The programme opens and closes with pieces in twelve parts: six vocal and six instrumental parts. Dixit Dominus, part of the famous Düben Collection is a setting of Psalm 110, one of the most frequently-set psalms in the baroque era, partly because it was one of the Vesper psalms, but undoubtedly also because of the dramatic verses it includes: "The Lord at thy right hand shall strike through kings in the day of his wrath. He shall judge among the heathen, he shall fill the olaces with the dead bodies: he shall wound the heads over many countries". These words invited composers to write music of a theatrical character, and Erben does certainly not miss the opportunity to illustrate them in his music. Part of that is the use of battaglia figures. The score mentions "6 stromen:" leaving it to the performers to decide which instruments to use. Jörg-Andreas Bötticher opted for the participation of two cornetts, which seem to suit the character of the text rather well. That also goes for the Magnificat, where Erben also indicates that six instruments need to play, without specifying them.
That is different in the pieces performed in between. The programme includes two sacred concertos for soprano solo. Ach, daß ich doch in meinen Augen hätte is a setting of a text in six stanzas (not in three, as Wollny writes) by an unknown author. It is based on chapter 9 from the book of the prophet Jeremiah and his Lamentations. The instrumental scoring is for four instruments of the violin family (here: two violins, viola and violone), two viole da gamba and basso continuo. The vocal part is technically demanding, due to quite some coloratura. Jessica Jans does a brilliant job here, both technically and in the way she communicates the text. Ich freue mich im Herren is a setting of two verses from Isaiah 61. The opening phrase - "I will greatly rejoice in the Lord" - is illustrated by rising figures, and the word "fröhlich" (joyful) by virtuosic coloratura. But Erben would not be a German composer in the Schütz tradition, had he overlooked the contrast in the phrase "for as the earth bringeth forth her bud": low notes on "the earth" are followed by a rising figure. The instrumental scoring is for two violins, two viole da gamba and violone, plus basso continuo. Isabel Schicketanz does give a good performance, but the slight vibrato is regrettable.
Erbarm dich mein, o Herre Gott is a setting of a chorale by Erhart Hegenwalt, based on Psalm 31. It has been preserved in a copy by Georg Österreich and is part of the so-called Bokemeyer Collection. The five stanzas are set for five voices, four strings and basso continuo. The cantus firmus is mostly in the soprano, in one case in the tenor. Erben composed a number of chorale variations per omnes versus, comparable with, for instance, Bach's cantata BWV 4 (Christ lag in Todesbanden). In this recording the first, third and fourth stanzas are performed with one voice and instruments, whereas in the other two stanzas the entire ensemble is involved. Whether this is indicated by Erben or a decision on the side of the performers is impossible for me to check. It is not discussed in the liner-notes.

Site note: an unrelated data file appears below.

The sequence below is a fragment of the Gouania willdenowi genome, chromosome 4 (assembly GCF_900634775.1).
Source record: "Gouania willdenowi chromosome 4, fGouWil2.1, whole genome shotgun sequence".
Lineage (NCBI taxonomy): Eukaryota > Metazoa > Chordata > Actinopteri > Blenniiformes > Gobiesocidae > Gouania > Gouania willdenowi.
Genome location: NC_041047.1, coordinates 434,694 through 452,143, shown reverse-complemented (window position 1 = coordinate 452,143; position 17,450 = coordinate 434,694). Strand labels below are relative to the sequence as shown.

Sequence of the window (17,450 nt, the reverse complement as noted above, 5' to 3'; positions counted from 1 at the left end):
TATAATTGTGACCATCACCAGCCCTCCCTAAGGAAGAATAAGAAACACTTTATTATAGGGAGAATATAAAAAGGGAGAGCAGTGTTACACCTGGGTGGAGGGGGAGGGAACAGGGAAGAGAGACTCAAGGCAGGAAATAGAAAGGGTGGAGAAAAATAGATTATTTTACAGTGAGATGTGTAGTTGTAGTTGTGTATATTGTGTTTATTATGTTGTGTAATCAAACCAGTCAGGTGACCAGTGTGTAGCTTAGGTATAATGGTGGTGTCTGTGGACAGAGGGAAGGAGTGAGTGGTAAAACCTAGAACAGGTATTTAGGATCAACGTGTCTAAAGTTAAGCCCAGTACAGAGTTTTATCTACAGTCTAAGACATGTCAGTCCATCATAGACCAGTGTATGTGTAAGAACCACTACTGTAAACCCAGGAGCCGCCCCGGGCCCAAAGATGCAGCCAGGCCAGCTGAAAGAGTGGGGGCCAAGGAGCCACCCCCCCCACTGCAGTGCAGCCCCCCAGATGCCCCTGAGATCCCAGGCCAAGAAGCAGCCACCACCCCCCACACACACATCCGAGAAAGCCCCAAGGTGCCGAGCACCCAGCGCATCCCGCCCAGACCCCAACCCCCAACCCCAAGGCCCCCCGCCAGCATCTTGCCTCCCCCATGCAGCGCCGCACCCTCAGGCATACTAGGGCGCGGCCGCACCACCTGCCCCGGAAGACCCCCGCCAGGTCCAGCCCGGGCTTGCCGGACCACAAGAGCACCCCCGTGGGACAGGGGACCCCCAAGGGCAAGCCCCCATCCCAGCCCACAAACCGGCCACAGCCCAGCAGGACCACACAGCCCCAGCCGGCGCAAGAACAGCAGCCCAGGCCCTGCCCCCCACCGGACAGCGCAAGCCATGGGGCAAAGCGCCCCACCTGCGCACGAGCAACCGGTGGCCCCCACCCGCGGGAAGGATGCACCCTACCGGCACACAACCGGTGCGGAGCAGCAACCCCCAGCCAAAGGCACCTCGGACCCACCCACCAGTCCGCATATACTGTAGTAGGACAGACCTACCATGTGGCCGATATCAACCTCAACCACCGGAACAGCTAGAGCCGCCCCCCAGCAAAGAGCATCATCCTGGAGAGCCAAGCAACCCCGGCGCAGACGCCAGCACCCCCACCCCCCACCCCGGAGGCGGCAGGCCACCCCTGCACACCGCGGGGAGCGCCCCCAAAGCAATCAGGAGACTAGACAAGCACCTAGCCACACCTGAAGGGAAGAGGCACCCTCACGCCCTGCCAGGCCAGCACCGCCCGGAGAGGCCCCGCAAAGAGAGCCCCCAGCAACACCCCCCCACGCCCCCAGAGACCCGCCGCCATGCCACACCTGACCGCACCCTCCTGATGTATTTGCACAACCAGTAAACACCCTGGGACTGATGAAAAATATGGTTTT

Laudate Dominum is a setting of Psalm 117, the shortest psalm in the Book of Psalms. It is scored for ten voices, six vocal and four instrumental. The latter are played by two violins and two viole da gamba, a very common line-up in German 17th-century sacred music. It documents that scoring could be used for reasons of text illustration: the first two lines start with solo voices, and the entire ensemble only comes into action on the words "all ye nations" and "all ye people".
Peccavi super numerum is a setting of verses from the so-called prayer of Manasseh, a short work of 15 verses recording a penitential prayer attributed to king Manasseh of Judah; it is included in some editions of the Greek Septuagint. As the text belongs liturgically to the chants of the requiem mass, Erben's settings may have been written for a funeral. This expressive piece is scored for six voices and four instruments. Interestingly, the title page of the score indicates that the performers may add ripienists. Obviously, we get a one-to-a-part performance here.
This disc is a worthy monument for a composer who is unjustly forgotten and whose oeuvre is largely neglected. It convincingly demonstrates that he was an outstanding composer. It makes curious about the rest of his oeuvre. It is to be hoped that this disc will result in a thorough examination of his output, and that more recordings will follow. It is not surprising that this disc is a winner in every respect. Abendmusiken Basel has made a name for itself with recordings of German 17th-century music in recent years, which were all an unequivocal success. That is the case here as well. These are superb performances; I already mentioned the soloists in the two solo concertos. The other singers are just excellent as well. These are entirely idiomatic performances and go to the heart of what German sacred music of the 17th century is about. The instrumentalists also act at the highest level.
Because of music and performances, this is a disc to treasure.
Johan van Veen (© 2021)